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CANADA: Munk takes on mine protesters, defends capitalism
by John SpearsThe Star
April 28th, 2010
Mark Ekepa journeyed from Papua New Guinea to tell the shareholders of Barrick Gold Corp. how police had burned down his house near the Barrick’s Porgera mine. Idolia Bornones travelled from Chile to say that Barrick operations are damaging local glaciers and rivers. But Barrick chairman Peter Munk was unrepentant as he faced the company’s annual meeting.

US: Deaths at West Virginia Mine Raise Issues About Safety
by Ian Urbina and Michael CooperNew York Times
April 6th, 2010
Rescue workers began the precarious task Tuesday of removing explosive methane gas from the coal mine where at least 25 miners died the day before. The mine owner’s -- Massey Energy Company -- dismal safety record, along with several recent evacuations of the mine, left federal officials and miners suggesting that Monday’s explosion might have been preventable.

CHINA: Earth-Friendly Elements, Mined Destructively
by Keith BradsherNew York Times
December 26th, 2009
Some of the greenest technologies of the age, from electric cars to efficient light bulbs to very large wind turbines, are made possible by an unusual group of elements called rare earths. Most of these come from China. “In many places, the mining is abused,” said Wang Caifeng, the top rare-earths industry regulator at the Ministry of Industry and Information Technology in China.

US/ECUADOR: New nonprofit uses Web to pressure Chevron
by David A. BakerSan Francisco Chronicle
November 16th, 2009
Retired retail executive Richard Goldman was astonished when he heard about the $27 billion pollution lawsuit against Chevron Corp. in Ecuador. SO he has created a nonprofit group, Ethos Alliance, that will use social-networking tools to spread word of the case and put pressure on Chevron.

UK: Friends of the Earth attacks carbon trading
by Ashley SeagerThe Guardian (UK)
November 5th, 2009
The world's carbon trading markets growing complexity threatens another "sub-prime" style financial crisis that could again destabilise the global economy, campaigners warn. In a new report, Friends of the Earth says that to date "cap and trade" carbon markets have done little to reduce emissions but have been plagued by inefficiency and corruption.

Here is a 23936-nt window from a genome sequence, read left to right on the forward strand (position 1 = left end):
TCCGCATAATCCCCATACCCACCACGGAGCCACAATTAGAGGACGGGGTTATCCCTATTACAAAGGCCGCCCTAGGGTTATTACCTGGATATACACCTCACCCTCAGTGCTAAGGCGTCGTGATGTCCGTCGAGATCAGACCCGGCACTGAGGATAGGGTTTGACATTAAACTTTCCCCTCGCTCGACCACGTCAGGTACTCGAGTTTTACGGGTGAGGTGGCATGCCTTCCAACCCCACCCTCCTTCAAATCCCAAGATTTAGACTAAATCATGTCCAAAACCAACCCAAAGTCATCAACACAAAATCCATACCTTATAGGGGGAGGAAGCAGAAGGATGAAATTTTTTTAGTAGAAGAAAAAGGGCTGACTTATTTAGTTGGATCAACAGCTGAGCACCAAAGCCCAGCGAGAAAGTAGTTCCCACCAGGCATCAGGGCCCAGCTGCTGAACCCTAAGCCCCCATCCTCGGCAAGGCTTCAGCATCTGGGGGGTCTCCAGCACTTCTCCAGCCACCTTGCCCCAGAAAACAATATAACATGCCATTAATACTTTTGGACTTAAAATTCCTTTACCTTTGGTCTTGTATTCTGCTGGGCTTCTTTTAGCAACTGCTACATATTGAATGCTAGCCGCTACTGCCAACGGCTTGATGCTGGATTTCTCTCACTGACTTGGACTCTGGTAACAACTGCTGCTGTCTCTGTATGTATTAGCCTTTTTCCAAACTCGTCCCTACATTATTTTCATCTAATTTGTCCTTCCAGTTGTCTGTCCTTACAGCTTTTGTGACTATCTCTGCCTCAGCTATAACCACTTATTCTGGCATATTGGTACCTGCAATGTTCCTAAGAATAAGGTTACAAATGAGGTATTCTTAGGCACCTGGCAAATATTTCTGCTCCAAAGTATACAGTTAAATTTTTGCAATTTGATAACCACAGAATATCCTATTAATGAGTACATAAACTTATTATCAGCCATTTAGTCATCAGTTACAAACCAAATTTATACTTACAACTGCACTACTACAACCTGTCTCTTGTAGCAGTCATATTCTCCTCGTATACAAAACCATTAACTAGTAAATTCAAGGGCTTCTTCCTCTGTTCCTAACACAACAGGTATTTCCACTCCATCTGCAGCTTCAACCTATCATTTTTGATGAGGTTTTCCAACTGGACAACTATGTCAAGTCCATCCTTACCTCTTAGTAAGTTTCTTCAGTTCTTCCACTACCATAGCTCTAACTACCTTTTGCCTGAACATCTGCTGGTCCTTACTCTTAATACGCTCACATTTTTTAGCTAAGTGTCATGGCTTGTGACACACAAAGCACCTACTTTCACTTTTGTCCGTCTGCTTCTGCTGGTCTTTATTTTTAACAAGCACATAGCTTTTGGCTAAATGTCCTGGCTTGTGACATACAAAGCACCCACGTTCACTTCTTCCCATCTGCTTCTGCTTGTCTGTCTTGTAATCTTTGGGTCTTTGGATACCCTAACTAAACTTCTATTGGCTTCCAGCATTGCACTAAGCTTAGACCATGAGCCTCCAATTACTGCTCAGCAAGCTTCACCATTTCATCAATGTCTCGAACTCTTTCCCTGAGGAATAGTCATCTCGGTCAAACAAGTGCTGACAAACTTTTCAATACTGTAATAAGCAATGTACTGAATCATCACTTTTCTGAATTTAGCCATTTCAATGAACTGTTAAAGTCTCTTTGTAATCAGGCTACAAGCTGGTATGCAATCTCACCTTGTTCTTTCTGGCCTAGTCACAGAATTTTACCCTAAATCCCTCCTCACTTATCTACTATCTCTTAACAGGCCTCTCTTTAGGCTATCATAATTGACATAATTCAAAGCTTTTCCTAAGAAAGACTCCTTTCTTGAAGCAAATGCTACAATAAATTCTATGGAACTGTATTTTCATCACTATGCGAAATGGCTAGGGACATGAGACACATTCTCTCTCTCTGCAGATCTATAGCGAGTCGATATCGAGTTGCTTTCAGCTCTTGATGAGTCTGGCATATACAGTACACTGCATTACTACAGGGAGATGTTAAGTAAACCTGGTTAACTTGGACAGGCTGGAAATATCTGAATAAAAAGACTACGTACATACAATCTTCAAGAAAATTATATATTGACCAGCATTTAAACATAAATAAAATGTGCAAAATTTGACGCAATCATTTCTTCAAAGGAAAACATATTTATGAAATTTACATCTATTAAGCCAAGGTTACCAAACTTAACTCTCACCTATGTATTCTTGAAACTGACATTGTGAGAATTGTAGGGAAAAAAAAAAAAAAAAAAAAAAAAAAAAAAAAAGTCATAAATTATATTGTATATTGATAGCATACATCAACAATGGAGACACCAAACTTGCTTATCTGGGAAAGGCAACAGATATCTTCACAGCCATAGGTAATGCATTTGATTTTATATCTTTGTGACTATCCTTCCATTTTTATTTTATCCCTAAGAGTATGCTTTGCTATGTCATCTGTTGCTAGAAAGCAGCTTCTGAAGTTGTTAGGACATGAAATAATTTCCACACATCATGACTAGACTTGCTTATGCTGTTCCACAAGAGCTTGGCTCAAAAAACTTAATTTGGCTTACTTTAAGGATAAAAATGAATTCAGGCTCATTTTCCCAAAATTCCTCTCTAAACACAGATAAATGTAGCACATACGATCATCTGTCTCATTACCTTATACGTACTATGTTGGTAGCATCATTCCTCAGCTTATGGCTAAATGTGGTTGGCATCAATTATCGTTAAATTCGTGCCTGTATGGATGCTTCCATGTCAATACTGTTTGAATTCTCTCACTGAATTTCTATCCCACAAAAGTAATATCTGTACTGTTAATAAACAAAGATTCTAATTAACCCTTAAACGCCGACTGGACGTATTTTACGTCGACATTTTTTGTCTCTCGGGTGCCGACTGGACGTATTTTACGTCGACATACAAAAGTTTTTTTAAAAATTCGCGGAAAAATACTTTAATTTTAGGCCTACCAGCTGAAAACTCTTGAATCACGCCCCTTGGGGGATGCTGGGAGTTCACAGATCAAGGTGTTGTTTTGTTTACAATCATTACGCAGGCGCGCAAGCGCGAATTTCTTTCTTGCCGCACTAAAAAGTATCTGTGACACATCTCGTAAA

IVORY COAST: Trafigura offers deal to 31,000 Africans over dumped waste
http://www.timesonline.co.uk/tol/news/world/africa/article6837795.ece
October 17th, 2009
British oil trader Trafigura has offered to settle a court case brought by 31,000 Africans who say that they were injured in the largest personal injuries class action mounted in an English court. The action resulted from the dumping of 400 tonnes of waste in the Ivory Coast by an oil tanker, the Probo Koala, in 2006 — one of the worst pollution disasters in recent history.

IVORY COAST: Trafigura offers deal to 31,000 Africans over dumped waste
by Frances GibbThe Times (London)
October 17th, 2009
British oil trader Trafigura has offered to settle a court case brought by 31,000 Africans who say that they were injured in the largest personal injuries class action mounted in an English court. The action resulted from the dumping of 400 tonnes of waste in the Ivory Coast by an oil tanker, the Probo Koala, in 2006 — one of the worst pollution disasters in recent history.

US: E. Coli Path Shows Flaws in Beef Inspection
by Michael MossNew York Times
October 3rd, 2009
Tracing the chain of production of an E. Coli-contaminated hamburger made by Cargill, through interviews and government and corporate records obtained by The New York Times, shows why eating ground beef is still a gamble. Neither the system meant to make the meat safe, nor the meat itself, is what consumers have been led to believe.

US: Clean Water Laws Are Neglected, at a Cost in Suffering
by Charles DuhiggNew York Times
September 12th, 2009
Violations of the Clean Water Act have risen steadily across the nation, an extensive review of water pollution records by The New York Times found. Polluters include small companies, like gas stations, dry cleaners, and shopping malls. They also include large operations, like chemical factories, power plants, sewage treatment centers and one of the biggest zinc smelters, the Horsehead Corporation of Pennsylvania.

ECUADOR: Chevron Offers Evidence in Ecuador Bribery Case
by ReutersNew York Times
September 7th, 2009
On Monday Chevron said it gave Ecuadorean authorities evidence of a bribery scheme linked to a $27 billion environmental damages lawsuit against the oil company. Last week, the judge hearing the case, Juan Núñez, recused himself. The Amazon Defense Coalition said the recusal did not “change the overwhelming evidence against Chevron.”